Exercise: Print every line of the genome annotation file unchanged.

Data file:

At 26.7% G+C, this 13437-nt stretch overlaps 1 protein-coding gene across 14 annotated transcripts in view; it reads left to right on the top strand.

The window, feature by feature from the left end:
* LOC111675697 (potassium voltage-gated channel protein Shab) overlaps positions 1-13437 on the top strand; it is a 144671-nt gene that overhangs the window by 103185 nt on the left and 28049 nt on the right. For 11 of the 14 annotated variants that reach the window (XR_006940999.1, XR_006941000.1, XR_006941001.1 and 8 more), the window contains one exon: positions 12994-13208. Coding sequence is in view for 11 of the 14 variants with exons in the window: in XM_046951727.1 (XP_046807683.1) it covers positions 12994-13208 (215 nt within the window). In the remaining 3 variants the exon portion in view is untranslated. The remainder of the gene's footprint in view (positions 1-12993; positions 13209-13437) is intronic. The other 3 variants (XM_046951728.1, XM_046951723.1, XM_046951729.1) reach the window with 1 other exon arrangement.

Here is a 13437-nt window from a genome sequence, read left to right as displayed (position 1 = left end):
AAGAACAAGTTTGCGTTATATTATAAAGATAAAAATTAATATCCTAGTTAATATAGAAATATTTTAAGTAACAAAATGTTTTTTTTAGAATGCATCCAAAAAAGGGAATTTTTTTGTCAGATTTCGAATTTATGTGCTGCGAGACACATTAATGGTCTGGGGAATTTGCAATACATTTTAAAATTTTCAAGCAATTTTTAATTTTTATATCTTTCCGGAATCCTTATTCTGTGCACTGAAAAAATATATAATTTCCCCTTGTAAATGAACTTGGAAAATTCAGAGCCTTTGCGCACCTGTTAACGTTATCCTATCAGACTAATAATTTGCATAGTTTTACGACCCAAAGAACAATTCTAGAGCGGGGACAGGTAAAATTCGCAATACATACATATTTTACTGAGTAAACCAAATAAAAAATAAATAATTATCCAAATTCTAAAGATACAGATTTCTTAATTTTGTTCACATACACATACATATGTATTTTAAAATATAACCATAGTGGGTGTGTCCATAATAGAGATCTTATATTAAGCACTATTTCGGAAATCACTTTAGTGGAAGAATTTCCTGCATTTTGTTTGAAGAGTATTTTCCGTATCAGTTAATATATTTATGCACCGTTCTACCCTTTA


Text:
At 26.7% G+C, this 13437-nt stretch overlaps 1 protein-coding gene across 14 annotated transcripts in view; it reads left to right on the top strand.

The window, feature by feature from the left end:
* LOC111675697 (potassium voltage-gated channel protein Shab) overlaps positions 1-13437 on the top strand; it is a 144671-nt gene that overhangs the window by 103185 nt on the left and 28049 nt on the right. For 11 of the 14 annotated variants that reach the window (XR_006940999.1, XR_006941000.1, XR_006941001.1 and 8 more), the window contains one exon: positions 12994-13208. Coding sequence is in view for 11 of the 14 variants with exons in the window: in XM_046951727.1 (XP_046807683.1) it covers positions 12994-13208 (215 nt within the window). In the remaining 3 variants the exon portion in view is untranslated. The remainder of the gene's footprint in view (positions 1-12993; positions 13209-13437) is intronic. The other 3 variants (XM_046951728.1, XM_046951723.1, XM_046951729.1) reach the window with 1 other exon arrangement.

Here is a 13437-nt window from a genome sequence, read left to right as displayed (position 1 = left end):
AAGAACAAGTTTGCGTTATATTATAAAGATAAAAATTAATATCCTAGTTAATATAGAAATATTTTAAGTAACAAAATGTTTTTTTTAGAATGCATCCAAAAAAGGGAATTTTTTTGTCAGATTTCGAATTTATGTGCTGCGAGACACATTAATGGTCTGGGGAATTTGCAATACATTTTAAAATTTTCAAGCAATTTTTAATTTTTATATCTTTCCGGAATCCTTATTCTGTGCACTGAAAAAATATATAATTTCCCCTTGTAAATGAACTTGGAAAATTCAGAGCCTTTGCGCACCTGTTAACGTTATCCTATCAGACTAATAATTTGCATAGTTTTACGACCCAAAGAACAATTCTAGAGCGGGGACAGGTAAAATTCGCAATACATACATATTTTACTGAGTAAACCAAATAAAAAATAAATAATTATCCAAATTCTAAAGATACAGATTTCTTAATTTTGTTCACATACACATACATATGTATTTTAAAATATAACCATAGTGGGTGTGTCCATAATAGAGATCTTATATTAAGCACTATTTCGGAAATCACTTTAGTGGAAGAATTTCCTGCATTTTGTTTGAAGAGTATTTTCCGTATCAGTTAATATATTTATGCACCGTTCTACCCTTTA